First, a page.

If you have PCOS, you may have heard about the link between insulin and blood sugar health and PCOS. Perhaps you know this because your medical doctor has recommended or put you on a drug called Metformin, which is used to help with blood sugar balance in women with PCOS, as well as diabetics.
When my doctor recommended I take the drug, I knew it didn’t resonate with me. I knew I wanted to go completely natural, and that I just needed to figure out a way to do it!
In order to understand why using natural remedies for healthy insulin sensitivity is so important, I want to first briefly explain what the heck insulin has to do with PCOS anyways!
Women with PCOS are known to have higher blood glucose levels, and with that impaired glucose tolerance. If you add being overweight or obese to this, insulin sensitivity goes haywire, much more easily in women with PCOS than those without it.
Imbalanced blood sugar and insulin in women with PCOS can contribute to the signs of excess androgens like acne, hair loss, facial and body hair growth, as well as menstrual irregularities like anovulatory cycles, lack of periods (amenorrhea) and fertility issues.
Below I’m outlining 5 steps to balance insulin to reduce the stress-inducing and often embarrassing physical symptoms of PCOS.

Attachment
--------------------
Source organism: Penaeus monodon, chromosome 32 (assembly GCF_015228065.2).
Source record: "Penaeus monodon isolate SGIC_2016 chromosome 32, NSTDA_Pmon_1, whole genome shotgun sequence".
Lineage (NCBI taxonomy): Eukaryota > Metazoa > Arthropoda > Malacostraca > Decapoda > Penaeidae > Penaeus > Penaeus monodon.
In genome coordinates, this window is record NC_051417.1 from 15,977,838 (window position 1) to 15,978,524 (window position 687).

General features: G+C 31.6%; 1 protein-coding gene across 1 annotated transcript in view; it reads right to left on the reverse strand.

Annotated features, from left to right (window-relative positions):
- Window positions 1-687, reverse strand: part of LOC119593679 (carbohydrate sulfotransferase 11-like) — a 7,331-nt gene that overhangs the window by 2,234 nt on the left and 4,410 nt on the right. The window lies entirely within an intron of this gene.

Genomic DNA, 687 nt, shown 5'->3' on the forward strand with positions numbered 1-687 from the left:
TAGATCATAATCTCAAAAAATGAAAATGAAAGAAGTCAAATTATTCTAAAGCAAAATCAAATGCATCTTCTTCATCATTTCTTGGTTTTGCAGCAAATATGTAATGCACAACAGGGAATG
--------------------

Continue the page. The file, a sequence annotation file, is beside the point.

Eat Healthy Fats
Don’t believe the low-fat or fat-free myth. This whole fad was based on old and bad science. We now have a better understanding of the role of fats in the body- and it’s a good one! Every single cell in our bodies have a membrane made almost entirely of fat. This membrane is important for protecting cells and allowing them to communicate in a productive way. If we don’t consume enough fat, our cells won’t work properly- including ovarian cells, pancreatic cells (where insulin comes from) and the like.
In addition to this, all of our steroid hormones (like testosterone, estrogen and cortisol) are made from cholesterol, a component of fat! Lastly, fat is the slowest digesting of the macronutrients (protein, fats and carbs), keeping us fuller longer, and lessening the chance that we will be binging on a bag of chips or cookies throughout the day because our eating is out of control.